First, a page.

Magnesium toxicity has not been observed from ingestion of magnesium from food, but can occur with over-supplementation and with certain drugs (Smolin & Grosvenor, 2013, p.466). Impaired kidney function contributes of retention of magnesium as well (Smolin & Grosvenor, 2012, p.466). Symptoms include nausea, vomiting, low blood pressure, and cardiovascular changes (Smolin & Grosvenor, 2012, p.466). Some find even small doses of oral supplementation aggravates the gastrointestinal tract, with diarrhea being the leading side-effect (Higdon & Drake, 2012, p.175).
Dietary sources of magnesium include leafy green vegetables (magnesium is a part of chlorophyll, the green pigment in plants), unrefined grains and nuts, meat, milk, and hard water (Higdon & Drake, 2012, p.175).
Supplement sources are available as magnesium oxide, magnesium gluconate, magnesium chloride, and magnesium citrate salts (Higdon & Drake, 2012, p.175). Some forms are taken orally while others are absorbed transdermally, through lotions, oils, or bath soaks (What is Magnesium?, 2018, http://www.ancient-minerals.com/magnesium-benefits/what-is-function/). As stated above, some people find oral delivery of magnesium irritating to the gastrointestinal tract, even at small doses, so may turn to the skin delivery system for supplementation (What is Magnesium?, 2018, http://www.ancient-minerals.com/magnesium-benefits/what-is-function/).
After tracking my food intake for a 24-hour period, my magnesium intake proves to be on track. My Dietary Reference Intake (DRI) is a goal of 320mg/day and my actual intake for the day was 306mg/day (Smolin & Grosvenor, 2010). I fell slightly low in food consumption of magnesium, but I spray a topical pure magnesium oil (magnesium chloride brine) on my abdomen every night for transdermal delivery, which is not reflected in the food journaling. The magnesium chloride brine I spray nightly on my abdomen provides me with an additional 330mg. This takes me to approximately 636mg/day of magnesium, well past the upper limit of my DRI.
When it comes to my Suggested Optimal Nutritional Allowances (SONA), however, I fall woefully short of the 450-550mg/day recommendation with diet alone (The Suggested Optimal Daily Nutritional Allowances, 2017). The magnesium chloride brine I spray nightly on my abdomen provides me with an additional 330mg. This takes me to approximately 636mg/day of magnesium, past the upper limit of SONA. I experience no adverse gastrointestinal or other side effects with this daily dosage.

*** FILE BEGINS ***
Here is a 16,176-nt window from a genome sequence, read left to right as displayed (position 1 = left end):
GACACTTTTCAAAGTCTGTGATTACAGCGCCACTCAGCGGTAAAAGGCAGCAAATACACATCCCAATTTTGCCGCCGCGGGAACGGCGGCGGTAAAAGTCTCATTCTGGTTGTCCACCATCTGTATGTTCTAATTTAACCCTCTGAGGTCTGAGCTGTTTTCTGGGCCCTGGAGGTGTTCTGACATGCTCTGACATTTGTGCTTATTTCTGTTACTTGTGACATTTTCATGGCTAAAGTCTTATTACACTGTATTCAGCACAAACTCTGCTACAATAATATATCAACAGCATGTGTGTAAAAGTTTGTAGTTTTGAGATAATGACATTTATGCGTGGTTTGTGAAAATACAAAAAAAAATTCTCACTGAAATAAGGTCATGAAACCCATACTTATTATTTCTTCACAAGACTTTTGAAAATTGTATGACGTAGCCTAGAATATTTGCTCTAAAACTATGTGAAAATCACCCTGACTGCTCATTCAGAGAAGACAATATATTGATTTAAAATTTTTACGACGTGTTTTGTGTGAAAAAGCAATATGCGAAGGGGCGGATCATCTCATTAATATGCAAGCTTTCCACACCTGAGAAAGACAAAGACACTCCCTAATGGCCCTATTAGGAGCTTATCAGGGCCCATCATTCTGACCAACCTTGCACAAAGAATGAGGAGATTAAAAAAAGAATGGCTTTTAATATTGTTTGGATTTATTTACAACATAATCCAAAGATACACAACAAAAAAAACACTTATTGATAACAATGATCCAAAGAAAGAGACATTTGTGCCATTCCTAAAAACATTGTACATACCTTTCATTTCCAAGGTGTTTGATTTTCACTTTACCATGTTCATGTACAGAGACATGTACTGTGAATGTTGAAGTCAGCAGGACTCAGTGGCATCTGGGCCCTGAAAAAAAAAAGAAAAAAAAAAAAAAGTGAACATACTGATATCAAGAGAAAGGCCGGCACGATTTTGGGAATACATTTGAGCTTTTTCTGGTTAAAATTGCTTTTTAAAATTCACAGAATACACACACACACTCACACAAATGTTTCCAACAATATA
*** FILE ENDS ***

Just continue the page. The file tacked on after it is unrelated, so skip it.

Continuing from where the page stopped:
Turned on to magnesium as a healing tool in my breast cancer journey, I am an ardent advocate of its benefits for a myriad of health issues from sleep disturbances to muscle aches and more. Best consumed through diet, it is also available in different oral and transdermal supplementations to ensure adequate intake of this vital mineral.
13 Amazing Magnesium Benefits. (2017, October 06). Retrieved February 11, 2018, from https://www.organicfacts.net/health-benefits/minerals/health-benefits-of-magnesium.html
Higdon, J., & Drake, V. J. (2012). An evidence-based approach to vitamins and minerals: health benefits and intake recommendations. Stuttgart: Thieme.
Smolin, L. A., & Grosvenor, M. B. (2013). Nutrition: science and applications(3rd ed.). Hoboken, NJ: Wiley.
Smolin, L. A., & Grosvenor, M. B. (2010). IProfile: assessing your diet and energy balance. Hoboken, NJ: Wiley. Retrieved January 25, 2018.
The Suggested Optimal Daily Nutritional Allowances (SONA)[Online reading material for MSHN 515, Hawthorn University]. (2017).
What is Magnesium? How it Functions in the Body. (n.d.). Retrieved February 07, 2018, from http://www.ancient-minerals.com/magnesium-benefits/what-is-function/